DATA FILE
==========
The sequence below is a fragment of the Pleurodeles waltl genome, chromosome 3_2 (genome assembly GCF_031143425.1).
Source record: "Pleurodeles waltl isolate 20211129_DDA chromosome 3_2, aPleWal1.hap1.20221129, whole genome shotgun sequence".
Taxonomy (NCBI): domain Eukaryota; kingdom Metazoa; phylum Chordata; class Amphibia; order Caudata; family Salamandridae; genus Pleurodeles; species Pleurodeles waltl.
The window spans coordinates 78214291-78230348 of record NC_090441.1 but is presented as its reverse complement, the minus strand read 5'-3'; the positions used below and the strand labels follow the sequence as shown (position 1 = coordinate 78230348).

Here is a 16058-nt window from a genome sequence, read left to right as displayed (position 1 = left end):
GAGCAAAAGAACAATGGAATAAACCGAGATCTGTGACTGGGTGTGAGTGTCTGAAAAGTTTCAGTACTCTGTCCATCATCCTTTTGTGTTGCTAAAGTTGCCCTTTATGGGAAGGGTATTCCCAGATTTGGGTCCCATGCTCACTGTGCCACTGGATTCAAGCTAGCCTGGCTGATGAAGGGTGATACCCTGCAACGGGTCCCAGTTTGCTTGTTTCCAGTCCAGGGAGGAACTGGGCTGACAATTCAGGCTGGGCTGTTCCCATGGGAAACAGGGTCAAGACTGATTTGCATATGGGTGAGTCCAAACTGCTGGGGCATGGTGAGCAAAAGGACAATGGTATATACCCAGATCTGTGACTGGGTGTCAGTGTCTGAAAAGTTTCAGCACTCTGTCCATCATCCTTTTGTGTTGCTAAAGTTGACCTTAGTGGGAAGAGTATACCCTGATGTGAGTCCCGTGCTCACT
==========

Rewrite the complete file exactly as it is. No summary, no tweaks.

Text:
The sequence below is a fragment of the Pleurodeles waltl genome, chromosome 3_2 (genome assembly GCF_031143425.1).
Source record: "Pleurodeles waltl isolate 20211129_DDA chromosome 3_2, aPleWal1.hap1.20221129, whole genome shotgun sequence".
Taxonomy (NCBI): domain Eukaryota; kingdom Metazoa; phylum Chordata; class Amphibia; order Caudata; family Salamandridae; genus Pleurodeles; species Pleurodeles waltl.
The window spans coordinates 78214291-78230348 of record NC_090441.1 but is presented as its reverse complement, the minus strand read 5'-3'; the positions used below and the strand labels follow the sequence as shown (position 1 = coordinate 78230348).

Here is a 16058-nt window from a genome sequence, read left to right as displayed (position 1 = left end):
GAGCAAAAGAACAATGGAATAAACCGAGATCTGTGACTGGGTGTGAGTGTCTGAAAAGTTTCAGTACTCTGTCCATCATCCTTTTGTGTTGCTAAAGTTGCCCTTTATGGGAAGGGTATTCCCAGATTTGGGTCCCATGCTCACTGTGCCACTGGATTCAAGCTAGCCTGGCTGATGAAGGGTGATACCCTGCAACGGGTCCCAGTTTGCTTGTTTCCAGTCCAGGGAGGAACTGGGCTGACAATTCAGGCTGGGCTGTTCCCATGGGAAACAGGGTCAAGACTGATTTGCATATGGGTGAGTCCAAACTGCTGGGGCATGGTGAGCAAAAGGACAATGGTATATACCCAGATCTGTGACTGGGTGTCAGTGTCTGAAAAGTTTCAGCACTCTGTCCATCATCCTTTTGTGTTGCTAAAGTTGACCTTAGTGGGAAGAGTATACCCTGATGTGAGTCCCGTGCTCACT